Some seed types germinate best in warmer soil. This articles shares creative ways home gardeners make use of warmth around the house to help speed up and increase germination rates.
Also, see this printable list of the best soil temperatures for seed starting.
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What Seeds Like
Did you know every seed has its own preferred soil temperature for germination? Most will sprout under a fairly wide range of temperatures, but each has a sweet spot where the germination rate (percentage of seeds that sprout) is most successful.
Cool and Cold Crops
In general, our traditional spring and autumn crops including peas, and salad greens (see a longer list here that you can print out), that grow nicely in cold or cool conditions, are the same crops that like moderate soil temperatures for seed sowing. Very generally, this group germinates best with soil in the 50-68F | 10-20C temperature range.
The tender, warmth-loving crops like tomatoes, eggplant, and peppers (see a longer list here that you can print out) prefer warmer soil to sprout. Again, very generally, they will do fine if the soil temperature is 68-79F | 20 -26C.
Best Soil Temperatures for Sowing Seeds lists more of the vegetables and herbs that fall into to these two groups.
You can measure soil temperature with a kitchen meat thermometer. Take a few readings at different times of day, over a few days, to be sure of your results.
Tips for Warming Soil to Speed Up Seed Germination
Outdoors, soil temperatures can be warmed by adding a few inches of compost to your garden bed to keep heat in, using plastic mulch to warm the soil for days or weeks prior to sowing, or positioning cold frames in a sunny location. Let the sun work for you.
Indoors, gardeners come up with all sorts of tricks for speeding up seed germination. Because most seed types do not require direct light until the seeds have sprouted, you can place the seed tray elsewhere in your house where heat is available to warm the soil from below until the seeds sprout. You do have to be careful not to let the soil dry out, though. Seeds need both moisture and warmth to germinate.
You can measure the temperature of your soil or seed starting medium with a kitchen thermometer to ensure you are keeping it in the desired range.
Use a Seedling Heating Mat
If you want a product made just for this purpose, consider getting a proper seedling heating pad. Check the size of the mat you are buying. You may need a few to accommodate all of your seedling trays.
These ideas are hacks, meaning they are unconventional solutions. They are simply ideas, not advice, and anything you try is entirely at your own risk. If something seems unsafe, don’t do it.
Use what you have:
- Top of toaster oven
- Top of cooking range
- On a waterbed heater
- On a heating pad
- On string lights or fairy lights that radiate some heat-place them in a roasting pan with seed trays over top
- Over pots of hot water (cooling after cooking)
- In a chick incubator
- On top of the fridge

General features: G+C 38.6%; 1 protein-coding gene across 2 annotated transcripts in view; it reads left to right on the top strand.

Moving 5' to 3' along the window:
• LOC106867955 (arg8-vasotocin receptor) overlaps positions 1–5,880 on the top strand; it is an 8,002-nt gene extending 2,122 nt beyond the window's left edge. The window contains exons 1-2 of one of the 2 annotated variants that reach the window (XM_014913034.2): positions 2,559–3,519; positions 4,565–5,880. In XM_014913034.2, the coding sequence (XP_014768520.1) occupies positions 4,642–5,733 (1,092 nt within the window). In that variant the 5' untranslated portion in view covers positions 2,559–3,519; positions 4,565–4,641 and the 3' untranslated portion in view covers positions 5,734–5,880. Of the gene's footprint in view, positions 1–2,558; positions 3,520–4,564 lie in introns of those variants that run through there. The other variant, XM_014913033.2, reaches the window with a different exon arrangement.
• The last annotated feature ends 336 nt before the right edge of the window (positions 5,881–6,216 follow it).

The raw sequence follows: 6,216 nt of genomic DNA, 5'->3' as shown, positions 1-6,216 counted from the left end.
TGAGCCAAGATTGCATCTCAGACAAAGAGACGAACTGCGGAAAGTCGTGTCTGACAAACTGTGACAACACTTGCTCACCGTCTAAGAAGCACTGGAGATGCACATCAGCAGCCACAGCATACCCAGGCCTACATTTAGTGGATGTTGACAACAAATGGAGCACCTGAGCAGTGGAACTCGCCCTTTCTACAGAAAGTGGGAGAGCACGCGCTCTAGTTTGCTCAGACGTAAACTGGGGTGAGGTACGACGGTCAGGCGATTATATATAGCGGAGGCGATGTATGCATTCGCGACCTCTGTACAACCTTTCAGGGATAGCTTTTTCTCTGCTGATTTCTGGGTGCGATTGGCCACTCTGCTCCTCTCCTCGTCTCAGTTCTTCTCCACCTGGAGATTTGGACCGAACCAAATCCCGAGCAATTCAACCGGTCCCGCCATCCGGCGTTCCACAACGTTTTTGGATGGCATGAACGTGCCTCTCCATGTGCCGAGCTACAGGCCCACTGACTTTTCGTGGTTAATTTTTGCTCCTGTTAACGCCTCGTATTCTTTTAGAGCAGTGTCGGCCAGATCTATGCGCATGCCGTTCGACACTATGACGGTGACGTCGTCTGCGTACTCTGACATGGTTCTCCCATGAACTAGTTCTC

- Over a steam radiator
- Above a heat register
- Over a slow cooker or crock pot of warm water
No matter what you choose, the idea is to gently warm the soil from below, not above, and to do it in a safe manner.
In many of these examples, you are making use of leftover heat when the appliance is OFF (after use). Some place a baking sheet with a dish towel on top above the warm surface and place the seed starting tray on top.
Even with just a couple of hours of slow heat, some seeds respond quickly (within a day or two) to added warmth.
A device like a slow cooker partially filled with water can offer continuous heat for several hours. Seeds like peppers germinate much faster with warmth like this. You can see an example of this in in tip #1 here: speeding up seed germination with a slow cooker.
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Other Germination Tricks
- Always read your seed packets and follow the specific sowing instructions. If the seed company knows a good trick, it’s usually listed right there.
- Some seeds with tough coats like delphiniums benefit from presoaking in damp paper towels for a few days prior to sowing.
- Some seeds require scarification (scratching of the seed coat to allow the embryo to emerge) or stratification (varying the temperature), such as pre-chilling seeds in the fridge, or introduction to warmer soil, as we have discussed here. Again, these tips will be listed on your seed packet if applicable.
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- Check your soil temperature with a thermometer to be sure it’s in the optimum range for your seeds.
- In general, warmth-loving plants favour warmer soils, and cold-loving plants like it a bit cooler.
- If you are sowing seeds indoors and need warmer soil, look around for existing heat sources that you might be able to make use of (safely) for warming seed trays.
Happy growing, and be sure to get the list of best soil temperatures for seed sowing here.
~Melissa the Empress of Dirt ♛